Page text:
In the Kitchen: So many delicious apples now for eating or baking. I love the honey crisp for a snack, and the less conventional ones for baking. It's surprising how much we've missed our favorite soups and casseroles, too. I'm still putting away beans and hot peppers, probably until first frost.

Around the Home: Piles of lovely fabric await the beginning of my winter sewing tasks. There's so much to catch up on.

In the Garden: A pink morning glory vine that has ended up blooming and thriving in the compost pile, either because I weeded it so thoroughly that it was transplanted there, or because I just threw some of its vines with seed pods still attached on the pile. Either way, it sure makes our pile of garden debris more pleasant to look at!



Tuesday, October 6, 2009

On Dyslexia

It's like this. You walk into church on Sunday morning a little late. The parking lot is at full capacity because it's a special day and there are many visitors in from out of town. The pews are packed. Your husband goes on in ahead while you bring your pasta salad down to the basement kitchen. When you come upstairs, you look  in the direction of your usual seat to find visitors sitting there. It looks like every seat is filled. You know there is a seat for you- it's right by your husband if only you can "see" him. But you can't see him at all, you can only look out into a sea of people, none of whom are him, even though he is looking directly at you, trying to catch your attention. You start to panic. No matter how hard you try to "see" your husband, you can't. Your eye is repeatedly drawn back to your regular seat which repeatedly confirms that it is taken. Why can't you see your husband who is no more than twelve feet away? People must think you're crazy.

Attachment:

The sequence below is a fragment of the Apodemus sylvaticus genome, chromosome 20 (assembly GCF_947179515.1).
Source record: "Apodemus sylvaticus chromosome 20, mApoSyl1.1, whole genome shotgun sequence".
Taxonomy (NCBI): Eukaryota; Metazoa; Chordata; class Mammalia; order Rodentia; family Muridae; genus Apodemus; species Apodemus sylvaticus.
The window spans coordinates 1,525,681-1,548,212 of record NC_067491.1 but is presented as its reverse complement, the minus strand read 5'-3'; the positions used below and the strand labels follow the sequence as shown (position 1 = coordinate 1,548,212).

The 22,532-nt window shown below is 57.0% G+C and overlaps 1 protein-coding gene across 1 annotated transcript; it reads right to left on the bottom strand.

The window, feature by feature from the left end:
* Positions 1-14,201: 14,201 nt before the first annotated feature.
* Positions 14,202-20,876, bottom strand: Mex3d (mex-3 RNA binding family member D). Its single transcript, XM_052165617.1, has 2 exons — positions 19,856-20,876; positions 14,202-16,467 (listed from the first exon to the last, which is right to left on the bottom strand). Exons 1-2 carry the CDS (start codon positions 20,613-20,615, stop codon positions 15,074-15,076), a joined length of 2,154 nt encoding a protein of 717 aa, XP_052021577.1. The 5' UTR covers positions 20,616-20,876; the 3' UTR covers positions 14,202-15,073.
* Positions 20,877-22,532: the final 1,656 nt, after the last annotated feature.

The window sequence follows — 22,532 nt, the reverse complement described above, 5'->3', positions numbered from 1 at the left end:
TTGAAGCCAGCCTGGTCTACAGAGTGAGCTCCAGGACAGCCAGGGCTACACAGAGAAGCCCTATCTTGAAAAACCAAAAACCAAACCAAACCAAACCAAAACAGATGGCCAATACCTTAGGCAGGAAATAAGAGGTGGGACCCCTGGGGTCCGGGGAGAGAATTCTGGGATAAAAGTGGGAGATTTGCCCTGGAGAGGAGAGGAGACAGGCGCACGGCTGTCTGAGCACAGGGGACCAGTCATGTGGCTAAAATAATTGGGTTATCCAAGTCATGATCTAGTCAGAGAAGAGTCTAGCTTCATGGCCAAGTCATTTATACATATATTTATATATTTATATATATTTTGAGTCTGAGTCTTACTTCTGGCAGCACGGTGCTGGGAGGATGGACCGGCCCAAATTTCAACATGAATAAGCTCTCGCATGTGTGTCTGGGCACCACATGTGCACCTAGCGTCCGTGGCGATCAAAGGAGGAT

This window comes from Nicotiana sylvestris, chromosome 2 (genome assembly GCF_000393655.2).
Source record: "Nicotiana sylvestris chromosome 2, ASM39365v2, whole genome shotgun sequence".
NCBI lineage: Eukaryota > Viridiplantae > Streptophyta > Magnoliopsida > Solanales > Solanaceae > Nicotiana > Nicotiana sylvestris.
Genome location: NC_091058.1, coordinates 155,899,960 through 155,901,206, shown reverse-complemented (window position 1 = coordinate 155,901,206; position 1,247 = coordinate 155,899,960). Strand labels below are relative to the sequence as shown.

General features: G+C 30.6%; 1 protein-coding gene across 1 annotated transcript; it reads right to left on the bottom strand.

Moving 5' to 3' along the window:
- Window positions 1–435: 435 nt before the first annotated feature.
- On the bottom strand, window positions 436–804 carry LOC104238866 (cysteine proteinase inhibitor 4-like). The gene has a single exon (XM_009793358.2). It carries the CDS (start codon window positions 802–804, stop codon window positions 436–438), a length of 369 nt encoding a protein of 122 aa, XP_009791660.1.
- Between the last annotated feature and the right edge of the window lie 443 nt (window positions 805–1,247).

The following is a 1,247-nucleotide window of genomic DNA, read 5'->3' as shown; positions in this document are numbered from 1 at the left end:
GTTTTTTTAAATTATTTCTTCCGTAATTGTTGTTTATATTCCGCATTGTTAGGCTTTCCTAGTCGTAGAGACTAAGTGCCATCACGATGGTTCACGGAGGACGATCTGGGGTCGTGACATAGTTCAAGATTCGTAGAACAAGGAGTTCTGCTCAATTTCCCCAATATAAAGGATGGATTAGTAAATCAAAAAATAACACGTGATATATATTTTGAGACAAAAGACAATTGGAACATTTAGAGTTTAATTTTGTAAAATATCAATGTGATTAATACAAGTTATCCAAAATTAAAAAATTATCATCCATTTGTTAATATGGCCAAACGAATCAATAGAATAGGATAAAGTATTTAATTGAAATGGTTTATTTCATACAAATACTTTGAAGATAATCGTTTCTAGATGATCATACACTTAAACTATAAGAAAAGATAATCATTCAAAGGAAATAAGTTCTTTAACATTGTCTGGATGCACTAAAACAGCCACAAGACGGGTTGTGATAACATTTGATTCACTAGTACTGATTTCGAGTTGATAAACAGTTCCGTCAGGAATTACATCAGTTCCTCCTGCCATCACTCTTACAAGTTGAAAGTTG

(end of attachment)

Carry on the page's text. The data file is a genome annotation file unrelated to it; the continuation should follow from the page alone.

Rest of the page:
Or...you're sewing the sleeve on a dress. Everything is going fine. You finish and discover that you sewed the sleeve on perfectly...inside out. It looked fine all along. You can't imagine how you did this.

Or you can't read a map.

Or you leave the stove burner on and leave the house, because you can't "see" the flame.

This is dyslexia.